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Submission + - Ran out of ipv4 space! Time to break open the last E-class ipv4 range? 4

deckardt writes: Since RIPE announced that is had distributed it's last ipv4 block, you would think we've all ran out of ipv4 addresses. But this could not be further from the truth. RFC3300 mentions another range consisting of about 268 million ipv4 addresses, all listed as "Reserved for Future Use". This 'magic' range is the E-class subnet of What is keeping the ipv4 domain gods from releasing this range? It looks like 240/4 is blocked in a lot of code already. For example in Linux it is impossible to assign an address like (try it and get greeted with a SIOCSIFADDR: Invalid argument). So now I ask you dear slashdot community, is it time to break open that last ~5% of ipv4 space? Now seems like the right time.

Submission + - Researchers announce TLS1.0 broken ( 3

ludwigf writes: The plaintext-recovery attack exploits a vulnerability in TLS that has long been regarded as mainly a theoretical weakness. At the moment, [their exploit] requires about two seconds to decrypt each byte of an encrypted cookie. That means authentication cookies of 1,000 to 2,000 characters long will still take a minimum of a half hour for their PayPal attack to work.

TLS 1.1 fixes the problem but: "Actually we have worked with browser and SSL vendors since early May, and every single proposed fix is incompatible with some existing SSL applications," Duong wrote. “What prevents people is that there are too many websites and browsers out there that support only SSL 3.0 and TLS 1.0. If somebody switches his websites completely over to 1.1 or 1.2, he loses a significant part of his customers and vice versa.”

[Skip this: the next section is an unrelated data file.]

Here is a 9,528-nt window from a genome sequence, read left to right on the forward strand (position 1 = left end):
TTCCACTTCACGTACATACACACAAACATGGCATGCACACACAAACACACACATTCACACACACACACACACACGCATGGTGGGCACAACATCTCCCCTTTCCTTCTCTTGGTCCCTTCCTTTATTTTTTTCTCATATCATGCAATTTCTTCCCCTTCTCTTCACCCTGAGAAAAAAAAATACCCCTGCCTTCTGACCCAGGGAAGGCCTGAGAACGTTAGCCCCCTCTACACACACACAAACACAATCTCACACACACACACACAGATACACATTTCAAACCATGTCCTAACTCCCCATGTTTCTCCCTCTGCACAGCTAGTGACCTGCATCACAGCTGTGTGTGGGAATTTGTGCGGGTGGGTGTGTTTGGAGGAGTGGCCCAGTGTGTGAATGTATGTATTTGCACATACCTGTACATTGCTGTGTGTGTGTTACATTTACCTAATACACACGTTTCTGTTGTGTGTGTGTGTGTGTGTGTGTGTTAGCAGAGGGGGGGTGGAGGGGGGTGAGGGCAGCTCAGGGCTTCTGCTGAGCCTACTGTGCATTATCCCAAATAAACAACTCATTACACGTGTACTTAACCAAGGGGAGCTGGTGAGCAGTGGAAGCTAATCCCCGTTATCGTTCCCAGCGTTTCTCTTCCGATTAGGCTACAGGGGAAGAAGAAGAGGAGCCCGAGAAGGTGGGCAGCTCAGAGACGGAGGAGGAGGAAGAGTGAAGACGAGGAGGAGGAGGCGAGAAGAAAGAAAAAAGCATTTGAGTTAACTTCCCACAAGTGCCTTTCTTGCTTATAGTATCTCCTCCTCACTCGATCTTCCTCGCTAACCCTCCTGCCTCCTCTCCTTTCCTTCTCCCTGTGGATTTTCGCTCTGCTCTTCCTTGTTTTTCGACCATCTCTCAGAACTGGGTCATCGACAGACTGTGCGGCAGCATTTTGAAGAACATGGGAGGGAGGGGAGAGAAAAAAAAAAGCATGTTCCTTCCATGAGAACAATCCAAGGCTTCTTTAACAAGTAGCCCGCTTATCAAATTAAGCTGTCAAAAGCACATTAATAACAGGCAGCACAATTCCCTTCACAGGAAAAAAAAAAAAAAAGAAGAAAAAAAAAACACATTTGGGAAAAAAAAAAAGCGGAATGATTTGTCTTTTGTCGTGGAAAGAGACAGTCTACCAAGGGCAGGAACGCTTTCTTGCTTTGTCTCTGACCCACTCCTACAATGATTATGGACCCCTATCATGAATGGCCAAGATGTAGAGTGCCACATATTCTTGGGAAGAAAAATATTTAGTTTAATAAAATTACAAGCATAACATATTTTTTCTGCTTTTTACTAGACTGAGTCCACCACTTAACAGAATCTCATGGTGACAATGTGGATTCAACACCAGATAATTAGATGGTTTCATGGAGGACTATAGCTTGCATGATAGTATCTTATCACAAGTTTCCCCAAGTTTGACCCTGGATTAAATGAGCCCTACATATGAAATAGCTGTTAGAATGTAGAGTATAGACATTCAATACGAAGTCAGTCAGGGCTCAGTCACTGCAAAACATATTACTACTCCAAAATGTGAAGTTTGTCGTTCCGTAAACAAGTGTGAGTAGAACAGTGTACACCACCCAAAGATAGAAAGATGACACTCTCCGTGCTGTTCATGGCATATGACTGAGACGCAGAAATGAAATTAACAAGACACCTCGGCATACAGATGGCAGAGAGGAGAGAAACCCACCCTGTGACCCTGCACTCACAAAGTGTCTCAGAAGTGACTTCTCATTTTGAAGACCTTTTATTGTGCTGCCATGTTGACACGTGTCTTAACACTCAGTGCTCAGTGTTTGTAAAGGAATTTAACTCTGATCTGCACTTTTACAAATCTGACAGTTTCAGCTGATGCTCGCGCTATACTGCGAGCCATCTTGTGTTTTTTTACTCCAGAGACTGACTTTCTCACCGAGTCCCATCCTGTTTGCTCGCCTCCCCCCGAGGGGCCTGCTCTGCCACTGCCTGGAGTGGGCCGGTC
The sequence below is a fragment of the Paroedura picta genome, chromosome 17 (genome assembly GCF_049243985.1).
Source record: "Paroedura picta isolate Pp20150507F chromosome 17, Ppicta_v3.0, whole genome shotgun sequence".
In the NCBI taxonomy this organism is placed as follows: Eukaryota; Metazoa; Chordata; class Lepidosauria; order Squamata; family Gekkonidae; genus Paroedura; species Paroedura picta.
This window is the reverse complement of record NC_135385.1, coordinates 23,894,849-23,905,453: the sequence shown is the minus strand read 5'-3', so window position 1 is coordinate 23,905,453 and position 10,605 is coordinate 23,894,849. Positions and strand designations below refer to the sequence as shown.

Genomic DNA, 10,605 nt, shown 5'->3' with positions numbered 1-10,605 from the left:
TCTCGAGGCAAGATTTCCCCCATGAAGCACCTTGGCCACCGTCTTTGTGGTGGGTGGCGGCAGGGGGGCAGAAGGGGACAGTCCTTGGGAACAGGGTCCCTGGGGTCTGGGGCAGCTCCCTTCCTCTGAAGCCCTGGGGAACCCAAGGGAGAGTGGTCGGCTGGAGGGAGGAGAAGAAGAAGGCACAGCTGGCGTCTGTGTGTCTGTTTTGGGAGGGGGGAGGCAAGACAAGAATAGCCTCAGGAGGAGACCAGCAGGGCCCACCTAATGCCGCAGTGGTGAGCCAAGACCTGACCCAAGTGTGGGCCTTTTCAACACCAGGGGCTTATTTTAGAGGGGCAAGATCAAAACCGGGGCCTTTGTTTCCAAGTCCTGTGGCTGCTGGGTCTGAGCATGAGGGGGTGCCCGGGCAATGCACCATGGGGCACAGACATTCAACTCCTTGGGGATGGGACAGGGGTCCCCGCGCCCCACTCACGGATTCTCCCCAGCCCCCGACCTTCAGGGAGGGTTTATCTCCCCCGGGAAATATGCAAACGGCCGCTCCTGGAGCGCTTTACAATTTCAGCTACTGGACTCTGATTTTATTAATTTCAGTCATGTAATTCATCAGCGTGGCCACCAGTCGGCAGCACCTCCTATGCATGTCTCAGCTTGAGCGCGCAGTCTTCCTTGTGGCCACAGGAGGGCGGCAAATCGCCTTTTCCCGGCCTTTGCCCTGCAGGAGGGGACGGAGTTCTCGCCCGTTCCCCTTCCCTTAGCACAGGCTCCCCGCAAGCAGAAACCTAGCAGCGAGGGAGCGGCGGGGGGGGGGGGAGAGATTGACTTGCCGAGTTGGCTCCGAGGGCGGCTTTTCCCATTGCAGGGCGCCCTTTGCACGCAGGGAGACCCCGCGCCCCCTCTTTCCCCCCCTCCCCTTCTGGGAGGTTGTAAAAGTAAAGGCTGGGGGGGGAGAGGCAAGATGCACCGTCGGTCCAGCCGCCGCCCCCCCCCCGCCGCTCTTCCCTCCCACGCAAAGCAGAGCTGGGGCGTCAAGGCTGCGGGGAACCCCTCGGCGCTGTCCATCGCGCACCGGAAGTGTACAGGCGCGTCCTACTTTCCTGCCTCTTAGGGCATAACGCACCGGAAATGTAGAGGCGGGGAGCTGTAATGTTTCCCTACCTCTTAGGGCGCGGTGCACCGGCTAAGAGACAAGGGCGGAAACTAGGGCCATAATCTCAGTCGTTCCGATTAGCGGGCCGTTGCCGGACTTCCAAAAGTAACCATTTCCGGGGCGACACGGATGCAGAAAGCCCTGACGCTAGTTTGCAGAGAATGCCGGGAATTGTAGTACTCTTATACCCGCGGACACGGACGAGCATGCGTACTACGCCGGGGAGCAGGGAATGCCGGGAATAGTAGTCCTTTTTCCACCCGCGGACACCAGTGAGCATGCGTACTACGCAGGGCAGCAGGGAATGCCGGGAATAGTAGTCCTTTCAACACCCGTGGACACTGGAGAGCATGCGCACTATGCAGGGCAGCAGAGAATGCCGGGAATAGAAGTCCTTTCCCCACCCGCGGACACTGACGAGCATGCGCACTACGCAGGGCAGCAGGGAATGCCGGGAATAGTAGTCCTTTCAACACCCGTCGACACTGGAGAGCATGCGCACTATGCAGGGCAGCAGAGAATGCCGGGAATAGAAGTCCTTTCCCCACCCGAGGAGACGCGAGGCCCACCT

The Proton Just Got Smaller 289

inflame writes "A new paper published in Nature has said that the proton may be smaller than we previously thought. The article states 'The difference is so infinitesimal that it might defy belief that anyone, even physicists, would care. But the new measurements could mean that there is a gap in existing theories of quantum mechanics. "It's a very serious discrepancy," says Ingo Sick, a physicist at the University of Basel in Switzerland, who has tried to reconcile the finding with four decades of previous measurements. "There is really something seriously wrong someplace."' Would this indicate new physics if proven?"

Doctor Invents 'Zero Gravity' Radiation Suit 83

DrFrasierCrane writes "You think you feel weighed down when your dentist lays that lead apron on you to take X-rays: how about the doctors who deal with radiation treatments and have to wear those aprons all day long? A Dallas, Texas, doctor has created a 'zero gravity' radiation suit for just that problem. From the article: 'Physicians are supposed to wear a lead apron during those procedures. It is back-breakingly heavy and doesn't cover the body completely. The zero gravity suit eliminates the weight and the exposed openings.'"

Comment Ok guys, this is how to do it (Score 3, Interesting) 150

The sad guy mistook a db25 rs232 for a parallel port... sigh

I've been doing this for years, since 1997... so this must be one of the oldest tricks in the book.
Here is my 4 step recipe for Ubuntu, using USB serial adapters:

1) hook up the stuff and config the terminals correctly (I used 9600 8n1 due to long cables, got weird chars at 19200+)
2) Install Ubuntu on your system
3) put the following in /etc/init/ttyUSB0.conf
# ttyUSB0 - getty
# This service maintains a getty on tty1 from the point the system is
# started until it is shut down again.

#start on stopped rc RUNLEVEL=[2345]
#stop on runlevel [!2345]

exec /sbin/getty -8 9600 ttyUSB0 vt100